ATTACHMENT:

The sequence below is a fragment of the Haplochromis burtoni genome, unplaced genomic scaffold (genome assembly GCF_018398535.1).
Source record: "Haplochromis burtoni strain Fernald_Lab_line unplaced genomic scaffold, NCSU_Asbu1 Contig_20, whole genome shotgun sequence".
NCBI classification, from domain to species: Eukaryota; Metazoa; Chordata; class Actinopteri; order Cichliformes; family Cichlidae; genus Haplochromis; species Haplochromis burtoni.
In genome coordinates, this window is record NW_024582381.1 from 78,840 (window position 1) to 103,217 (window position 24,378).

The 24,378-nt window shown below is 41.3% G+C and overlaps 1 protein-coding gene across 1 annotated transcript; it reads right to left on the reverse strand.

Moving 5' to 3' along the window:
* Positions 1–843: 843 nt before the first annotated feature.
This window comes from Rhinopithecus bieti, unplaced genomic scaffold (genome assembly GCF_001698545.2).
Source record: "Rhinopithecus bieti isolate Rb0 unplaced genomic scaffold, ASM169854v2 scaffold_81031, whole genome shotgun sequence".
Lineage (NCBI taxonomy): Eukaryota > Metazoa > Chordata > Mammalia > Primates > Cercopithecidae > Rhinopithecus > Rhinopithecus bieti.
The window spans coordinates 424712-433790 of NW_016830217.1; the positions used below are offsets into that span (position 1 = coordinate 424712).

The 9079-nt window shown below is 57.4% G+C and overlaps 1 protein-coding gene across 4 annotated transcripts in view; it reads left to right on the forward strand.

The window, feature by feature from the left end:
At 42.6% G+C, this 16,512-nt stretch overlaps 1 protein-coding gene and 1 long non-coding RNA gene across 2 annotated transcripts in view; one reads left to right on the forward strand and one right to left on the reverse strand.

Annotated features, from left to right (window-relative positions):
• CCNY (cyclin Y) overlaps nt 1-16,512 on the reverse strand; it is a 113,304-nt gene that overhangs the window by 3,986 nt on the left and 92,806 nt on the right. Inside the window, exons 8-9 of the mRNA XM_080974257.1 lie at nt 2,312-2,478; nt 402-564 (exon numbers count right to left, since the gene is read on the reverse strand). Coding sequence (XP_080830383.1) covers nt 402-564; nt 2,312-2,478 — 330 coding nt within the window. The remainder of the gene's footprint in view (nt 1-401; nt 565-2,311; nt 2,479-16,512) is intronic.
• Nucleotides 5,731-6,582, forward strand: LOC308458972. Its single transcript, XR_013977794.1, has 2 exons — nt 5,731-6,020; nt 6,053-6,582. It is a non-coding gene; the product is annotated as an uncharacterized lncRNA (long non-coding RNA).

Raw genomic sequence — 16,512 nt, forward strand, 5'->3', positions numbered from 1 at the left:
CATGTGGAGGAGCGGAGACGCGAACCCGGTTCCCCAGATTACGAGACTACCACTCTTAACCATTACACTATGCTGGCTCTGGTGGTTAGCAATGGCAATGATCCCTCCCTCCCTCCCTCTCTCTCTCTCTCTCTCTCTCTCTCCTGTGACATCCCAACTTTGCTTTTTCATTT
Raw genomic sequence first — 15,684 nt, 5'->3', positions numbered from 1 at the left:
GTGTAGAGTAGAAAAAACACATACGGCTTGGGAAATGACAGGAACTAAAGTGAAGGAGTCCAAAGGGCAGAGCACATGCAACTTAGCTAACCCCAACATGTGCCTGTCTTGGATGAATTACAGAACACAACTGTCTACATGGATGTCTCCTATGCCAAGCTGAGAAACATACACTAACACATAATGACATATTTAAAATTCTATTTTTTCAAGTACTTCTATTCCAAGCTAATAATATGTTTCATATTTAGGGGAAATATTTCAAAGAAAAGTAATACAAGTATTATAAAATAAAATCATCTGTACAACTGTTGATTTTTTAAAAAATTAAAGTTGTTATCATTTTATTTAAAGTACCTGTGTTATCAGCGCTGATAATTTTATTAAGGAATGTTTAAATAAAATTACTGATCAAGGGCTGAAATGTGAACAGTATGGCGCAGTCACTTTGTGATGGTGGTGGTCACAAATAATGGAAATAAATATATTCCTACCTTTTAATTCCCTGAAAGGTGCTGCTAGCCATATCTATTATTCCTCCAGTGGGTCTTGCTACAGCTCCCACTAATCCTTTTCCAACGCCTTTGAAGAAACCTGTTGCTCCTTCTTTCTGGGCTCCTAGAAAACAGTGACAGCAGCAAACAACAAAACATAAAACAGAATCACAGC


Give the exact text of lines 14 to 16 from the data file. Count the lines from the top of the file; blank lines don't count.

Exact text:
At 42.6% G+C, this 16,512-nt stretch overlaps 1 protein-coding gene and 1 long non-coding RNA gene across 2 annotated transcripts in view; one reads left to right on the forward strand and one right to left on the reverse strand.

Annotated features, from left to right (window-relative positions):
• CCNY (cyclin Y) overlaps nt 1-16,512 on the reverse strand; it is a 113,304-nt gene that overhangs the window by 3,986 nt on the left and 92,806 nt on the right. Inside the window, exons 8-9 of the mRNA XM_080974257.1 lie at nt 2,312-2,478; nt 402-564 (exon numbers count right to left, since the gene is read on the reverse strand). Coding sequence (XP_080830383.1) covers nt 402-564; nt 2,312-2,478 — 330 coding nt within the window. The remainder of the gene's footprint in view (nt 1-401; nt 565-2,311; nt 2,479-16,512) is intronic.